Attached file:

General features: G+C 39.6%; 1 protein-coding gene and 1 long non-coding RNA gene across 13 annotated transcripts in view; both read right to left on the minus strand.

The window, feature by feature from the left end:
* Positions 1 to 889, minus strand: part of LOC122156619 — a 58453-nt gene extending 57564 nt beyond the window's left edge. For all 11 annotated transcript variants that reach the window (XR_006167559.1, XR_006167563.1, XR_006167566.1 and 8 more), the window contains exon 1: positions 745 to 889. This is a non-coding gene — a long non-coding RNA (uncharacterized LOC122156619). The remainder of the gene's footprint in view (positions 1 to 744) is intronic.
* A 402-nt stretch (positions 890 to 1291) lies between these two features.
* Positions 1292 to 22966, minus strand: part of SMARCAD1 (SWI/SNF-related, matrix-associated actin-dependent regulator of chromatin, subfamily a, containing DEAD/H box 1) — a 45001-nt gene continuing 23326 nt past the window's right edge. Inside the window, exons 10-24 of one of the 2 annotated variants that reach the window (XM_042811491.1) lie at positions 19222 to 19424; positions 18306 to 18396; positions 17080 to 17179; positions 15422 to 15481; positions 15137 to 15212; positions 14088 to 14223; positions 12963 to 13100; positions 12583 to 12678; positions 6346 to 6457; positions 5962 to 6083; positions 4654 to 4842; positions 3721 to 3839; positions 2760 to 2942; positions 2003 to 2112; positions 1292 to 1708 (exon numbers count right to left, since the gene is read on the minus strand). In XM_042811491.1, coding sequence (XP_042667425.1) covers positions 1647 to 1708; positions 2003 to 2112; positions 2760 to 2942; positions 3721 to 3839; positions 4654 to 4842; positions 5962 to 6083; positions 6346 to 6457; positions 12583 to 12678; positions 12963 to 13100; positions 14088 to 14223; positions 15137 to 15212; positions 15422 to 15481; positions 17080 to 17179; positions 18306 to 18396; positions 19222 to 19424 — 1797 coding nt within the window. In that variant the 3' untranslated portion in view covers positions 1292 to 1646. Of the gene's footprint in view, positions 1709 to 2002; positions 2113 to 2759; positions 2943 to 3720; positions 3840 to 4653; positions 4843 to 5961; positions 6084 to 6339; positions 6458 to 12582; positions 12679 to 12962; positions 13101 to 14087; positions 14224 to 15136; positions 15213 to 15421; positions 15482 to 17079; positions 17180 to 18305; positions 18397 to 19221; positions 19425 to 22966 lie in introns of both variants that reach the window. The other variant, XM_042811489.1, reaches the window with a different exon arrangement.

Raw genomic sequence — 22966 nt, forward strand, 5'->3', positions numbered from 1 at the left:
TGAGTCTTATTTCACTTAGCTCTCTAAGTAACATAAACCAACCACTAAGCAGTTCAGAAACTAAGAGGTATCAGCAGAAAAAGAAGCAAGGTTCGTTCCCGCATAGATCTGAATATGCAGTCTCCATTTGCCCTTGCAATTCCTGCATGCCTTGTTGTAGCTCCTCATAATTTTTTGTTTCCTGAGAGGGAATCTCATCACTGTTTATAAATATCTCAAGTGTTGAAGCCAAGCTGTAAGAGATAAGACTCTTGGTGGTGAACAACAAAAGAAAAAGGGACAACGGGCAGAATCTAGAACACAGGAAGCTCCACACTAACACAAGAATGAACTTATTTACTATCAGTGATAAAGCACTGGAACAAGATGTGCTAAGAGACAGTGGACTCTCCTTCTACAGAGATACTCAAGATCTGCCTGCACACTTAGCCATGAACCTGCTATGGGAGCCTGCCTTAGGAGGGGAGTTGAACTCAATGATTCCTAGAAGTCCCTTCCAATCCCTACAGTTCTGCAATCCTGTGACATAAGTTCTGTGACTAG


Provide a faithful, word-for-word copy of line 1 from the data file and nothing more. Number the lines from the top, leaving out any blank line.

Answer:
General features: G+C 39.6%; 1 protein-coding gene and 1 long non-coding RNA gene across 13 annotated transcripts in view; both read right to left on the minus strand.